May 27, 2021

Dr Allen Gallagher, Dr Lindsay Robertson, Prof Janet Hoek, Prof Nick Wilson, Prof Richard Edwards* The NZ Government has published proposals for an Action Plan to achieve the Smokefree Aotearoa 2025 Goal. This blog is one of a series examining key aspects of the proposals to help inform the debate and submissions. Here we examine the illicit tobacco trade. We examine the extent of the problem in NZ, consider how proposals in the Action Plan could affect the illicit tobacco trade in NZ, and discuss ways of mitigating any potential problems. Introduction Illicit tobacco trade undermines tobacco control measures, such as tobacco taxation, which are effective in reducing youth smoking uptake and increasing quitting [1]. To ensure life-saving public health policies achieve their intended goal, illicit tobacco trade needs to be kept to an absolute minimum. The NZ … Read More

Evidence supports a proposed Parliamentary Bill to reduce harm from alcohol sponsorship of sport - Public Health Expert

May 26, 2021

Dr Tim Chambers, Dr Nicki Jackson, Dr Amanda Jones, Dr Jude Ball, Prof Louise Signal, Dr Moira Smith, Christina McKerchar, Prof Janet Hoek (*Author details) Green MP Chlöe Swarbrick recently announced a Member’s Bill to end alcohol sponsorship of sport, acting on recommendations by three Government-commissioned bodies and the World Health Organization. Viable sponsorship replacement models already exist and could easily be implemented to support sporting organisations to transition away from alcohol industry reliance. The Bill, if enacted, will provide comprehensive well-being benefits for all New Zealanders and is an important step in the right direction to improving health equity. The Bill aligns with the recommendations from the 2010 Law Commission review of New Zealand’s alcohol laws,1 the 2014 Ministerial Forum on Alcohol Advertising and Sponsorship,2 the 2018 Mental Health and Addiction Inquiry3 and the World Health Organization.4 In this … Read More

How to best describe NZ’s border control problems around COVID-19 with a possible typology - Public Health Expert

May 24, 2021

Prof Nick Wilson, Dr Leah Grout, Dr Jennifer Summers, Dr Amanda Kvalsvig, Prof Michael Baker* Particular words and phrases can frame how issues are considered and the extent to which they imply the need for a corrective response to improve system design or delivery. After considering a range of words, we consider that the phrase “border system failure” comes closest to providing a clear, unambiguous description of situations where there are infectious cases in the community and corrective action is needed to protect public health. A typology for describing problems within NZ’s border control system could also include ways of classifying “border system hazards” that may represent “near misses” that should also stimulate corrective actions. Some of us have previously written on the need to improve pandemic terminology in the NZ context.1 But of particular concern is the need to … Read More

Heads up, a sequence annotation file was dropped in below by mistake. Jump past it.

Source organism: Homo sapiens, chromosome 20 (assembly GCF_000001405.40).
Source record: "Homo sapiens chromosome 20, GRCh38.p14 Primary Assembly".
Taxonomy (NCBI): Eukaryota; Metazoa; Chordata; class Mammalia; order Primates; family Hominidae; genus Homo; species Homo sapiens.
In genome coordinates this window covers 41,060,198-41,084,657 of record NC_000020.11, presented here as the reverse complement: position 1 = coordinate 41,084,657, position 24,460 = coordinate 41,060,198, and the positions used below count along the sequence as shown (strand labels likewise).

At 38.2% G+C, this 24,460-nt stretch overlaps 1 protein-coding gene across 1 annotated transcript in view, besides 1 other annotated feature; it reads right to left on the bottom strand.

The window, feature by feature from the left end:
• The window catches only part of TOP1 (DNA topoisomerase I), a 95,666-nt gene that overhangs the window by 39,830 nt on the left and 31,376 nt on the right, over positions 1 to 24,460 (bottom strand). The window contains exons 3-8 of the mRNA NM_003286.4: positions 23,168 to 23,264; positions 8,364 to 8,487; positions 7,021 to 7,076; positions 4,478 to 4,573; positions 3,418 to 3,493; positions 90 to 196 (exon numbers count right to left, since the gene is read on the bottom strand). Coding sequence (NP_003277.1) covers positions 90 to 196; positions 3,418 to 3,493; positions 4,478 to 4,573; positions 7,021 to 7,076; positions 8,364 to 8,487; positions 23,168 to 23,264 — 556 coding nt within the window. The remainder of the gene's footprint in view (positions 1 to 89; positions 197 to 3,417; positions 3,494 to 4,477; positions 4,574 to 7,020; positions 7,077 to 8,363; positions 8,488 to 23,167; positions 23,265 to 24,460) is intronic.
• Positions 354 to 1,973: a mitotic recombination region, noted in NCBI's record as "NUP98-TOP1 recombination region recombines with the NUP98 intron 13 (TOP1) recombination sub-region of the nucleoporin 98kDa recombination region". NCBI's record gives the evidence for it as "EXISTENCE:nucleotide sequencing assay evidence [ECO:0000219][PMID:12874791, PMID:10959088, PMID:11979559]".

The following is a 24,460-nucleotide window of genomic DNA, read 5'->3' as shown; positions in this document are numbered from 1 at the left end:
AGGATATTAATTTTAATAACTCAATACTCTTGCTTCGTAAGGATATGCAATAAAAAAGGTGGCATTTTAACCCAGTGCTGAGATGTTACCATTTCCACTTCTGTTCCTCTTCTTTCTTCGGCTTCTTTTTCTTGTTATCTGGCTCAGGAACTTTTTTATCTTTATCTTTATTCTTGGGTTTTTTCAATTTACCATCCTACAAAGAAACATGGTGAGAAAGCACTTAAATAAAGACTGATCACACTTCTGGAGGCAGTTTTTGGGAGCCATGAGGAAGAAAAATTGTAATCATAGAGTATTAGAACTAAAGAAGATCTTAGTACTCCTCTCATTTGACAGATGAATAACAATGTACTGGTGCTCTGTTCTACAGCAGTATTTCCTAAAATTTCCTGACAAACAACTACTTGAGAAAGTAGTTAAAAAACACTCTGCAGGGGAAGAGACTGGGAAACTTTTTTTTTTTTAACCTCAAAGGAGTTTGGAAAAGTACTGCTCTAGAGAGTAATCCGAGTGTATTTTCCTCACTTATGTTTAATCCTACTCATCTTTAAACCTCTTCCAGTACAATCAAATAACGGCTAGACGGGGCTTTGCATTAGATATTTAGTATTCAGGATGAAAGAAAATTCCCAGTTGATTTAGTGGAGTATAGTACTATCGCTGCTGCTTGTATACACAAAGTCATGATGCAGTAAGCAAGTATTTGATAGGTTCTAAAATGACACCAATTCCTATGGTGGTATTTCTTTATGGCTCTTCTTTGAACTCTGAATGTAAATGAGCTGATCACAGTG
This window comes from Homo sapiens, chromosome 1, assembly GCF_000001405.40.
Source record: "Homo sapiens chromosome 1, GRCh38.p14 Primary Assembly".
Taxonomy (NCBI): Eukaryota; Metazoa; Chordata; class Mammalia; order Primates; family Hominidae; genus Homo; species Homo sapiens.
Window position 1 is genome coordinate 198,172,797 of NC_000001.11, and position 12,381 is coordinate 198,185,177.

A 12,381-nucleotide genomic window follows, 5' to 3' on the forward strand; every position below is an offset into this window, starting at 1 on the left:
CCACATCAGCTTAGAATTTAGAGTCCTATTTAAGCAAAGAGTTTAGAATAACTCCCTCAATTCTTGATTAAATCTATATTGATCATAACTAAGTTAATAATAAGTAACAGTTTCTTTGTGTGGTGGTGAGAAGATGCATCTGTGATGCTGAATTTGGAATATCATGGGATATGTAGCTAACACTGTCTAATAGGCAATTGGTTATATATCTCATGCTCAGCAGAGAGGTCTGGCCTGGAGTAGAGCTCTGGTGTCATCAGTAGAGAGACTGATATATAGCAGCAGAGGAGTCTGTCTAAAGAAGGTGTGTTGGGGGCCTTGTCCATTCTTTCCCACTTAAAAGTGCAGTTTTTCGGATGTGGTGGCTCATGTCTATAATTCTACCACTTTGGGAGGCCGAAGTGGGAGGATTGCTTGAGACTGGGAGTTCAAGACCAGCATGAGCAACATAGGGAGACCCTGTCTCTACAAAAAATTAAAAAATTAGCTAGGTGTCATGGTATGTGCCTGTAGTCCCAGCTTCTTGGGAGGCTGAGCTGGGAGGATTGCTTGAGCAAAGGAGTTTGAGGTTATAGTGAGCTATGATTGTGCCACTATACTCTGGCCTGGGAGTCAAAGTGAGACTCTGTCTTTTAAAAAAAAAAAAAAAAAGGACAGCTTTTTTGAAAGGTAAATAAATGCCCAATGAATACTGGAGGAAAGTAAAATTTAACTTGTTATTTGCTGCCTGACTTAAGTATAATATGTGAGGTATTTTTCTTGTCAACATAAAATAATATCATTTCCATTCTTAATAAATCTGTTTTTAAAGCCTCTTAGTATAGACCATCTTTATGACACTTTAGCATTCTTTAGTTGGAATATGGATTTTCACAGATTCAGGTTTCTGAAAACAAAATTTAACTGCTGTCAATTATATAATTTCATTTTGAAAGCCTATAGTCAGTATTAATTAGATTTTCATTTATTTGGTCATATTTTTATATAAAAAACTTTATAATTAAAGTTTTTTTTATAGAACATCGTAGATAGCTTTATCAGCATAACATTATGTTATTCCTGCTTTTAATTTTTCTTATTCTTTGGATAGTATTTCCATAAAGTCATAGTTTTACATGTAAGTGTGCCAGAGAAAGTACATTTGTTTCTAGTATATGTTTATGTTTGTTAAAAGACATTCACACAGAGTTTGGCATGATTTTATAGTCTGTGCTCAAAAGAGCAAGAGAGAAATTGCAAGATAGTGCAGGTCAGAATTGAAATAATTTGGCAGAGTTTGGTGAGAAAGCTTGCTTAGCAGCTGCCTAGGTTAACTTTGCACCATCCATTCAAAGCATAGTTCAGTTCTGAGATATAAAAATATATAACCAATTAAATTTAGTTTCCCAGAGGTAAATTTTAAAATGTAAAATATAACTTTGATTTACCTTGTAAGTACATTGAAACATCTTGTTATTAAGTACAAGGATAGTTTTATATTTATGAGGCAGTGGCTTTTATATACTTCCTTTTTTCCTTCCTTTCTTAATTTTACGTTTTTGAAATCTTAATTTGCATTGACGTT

Nitrate contamination in drinking water and adverse birth outcomes: emerging evidence is concerning for NZ - Public Health Expert

May 24, 2021

Dr Tim Chambers, Prof Nick Wilson, Prof Simon Hales, Prof Michael Baker*   While there is growing evidence that nitrates in drinking water are a risk factor for bowel cancer, there is also emerging evidence concerning adverse birth outcomes such as prematurity. This blog takes a brief look at this new evidence and puts it into a NZ context. Nitrate is one of the most common drinking water contaminants in NZ, largely driven by agricultural activity (nitrogen fertiliser application and livestock urine). Nitrate leached into water from dairy farming has increased substantially since 1990 (see Figure 1). Recent studies linking nitrate levels as low as 0.87 mg/L NO3-N (from here on simply mg/L) in drinking water to bowel cancer have raised public concerns over nitrate contamination.1-3 Our recent study of the current nitrate levels in NZ drinking water showed as … Read More

Social Marketing for Smokefree Aotearoa 2025: Reminding, Reinforcing, and Changing Social Norms - Public Health Expert

May 21, 2021

Janet Hoek, Andrew Waa, Nick Wilson, Lindsay Robertson, Phil Gendall, George Thomson* The NZ Government’s Action Plan to realise the Smokefree 2025 goal has signalled a more important role for social marketing. Social marketing can facilitate and reinforce population-level behaviour change introduced by new policies, thus modifying social norms, which also support long-term improvements in health outcomes. In this blog, we consider the role of social marketing in supporting the Smokefree 2025 goal and review strategies the Government could implement.   Social marketing has several important roles. First, it may deter people from unhealthy behaviours, such as smoking, by promoting alternative new behaviours; as these become established, they embed new social norms. Second, it may sway opinion by exposing industry practices, such as how tobacco companies deceived and then blamed people who smoke for the harms they experienced; this reframing … Read More